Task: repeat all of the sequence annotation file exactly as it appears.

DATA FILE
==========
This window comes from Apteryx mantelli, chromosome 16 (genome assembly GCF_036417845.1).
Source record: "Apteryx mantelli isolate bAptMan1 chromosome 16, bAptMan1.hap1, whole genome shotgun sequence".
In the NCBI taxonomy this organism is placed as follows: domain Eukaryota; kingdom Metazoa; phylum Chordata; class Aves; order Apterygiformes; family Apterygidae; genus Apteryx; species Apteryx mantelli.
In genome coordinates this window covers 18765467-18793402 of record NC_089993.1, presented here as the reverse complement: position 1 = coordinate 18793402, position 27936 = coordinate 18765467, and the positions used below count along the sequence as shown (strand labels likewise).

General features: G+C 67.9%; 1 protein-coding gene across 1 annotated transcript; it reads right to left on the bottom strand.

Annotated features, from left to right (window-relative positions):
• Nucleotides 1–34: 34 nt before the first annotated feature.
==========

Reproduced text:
This window comes from Apteryx mantelli, chromosome 16 (genome assembly GCF_036417845.1).
Source record: "Apteryx mantelli isolate bAptMan1 chromosome 16, bAptMan1.hap1, whole genome shotgun sequence".
In the NCBI taxonomy this organism is placed as follows: domain Eukaryota; kingdom Metazoa; phylum Chordata; class Aves; order Apterygiformes; family Apterygidae; genus Apteryx; species Apteryx mantelli.
In genome coordinates this window covers 18765467-18793402 of record NC_089993.1, presented here as the reverse complement: position 1 = coordinate 18793402, position 27936 = coordinate 18765467, and the positions used below count along the sequence as shown (strand labels likewise).

General features: G+C 67.9%; 1 protein-coding gene across 1 annotated transcript; it reads right to left on the bottom strand.

Annotated features, from left to right (window-relative positions):
• Nucleotides 1–34: 34 nt before the first annotated feature.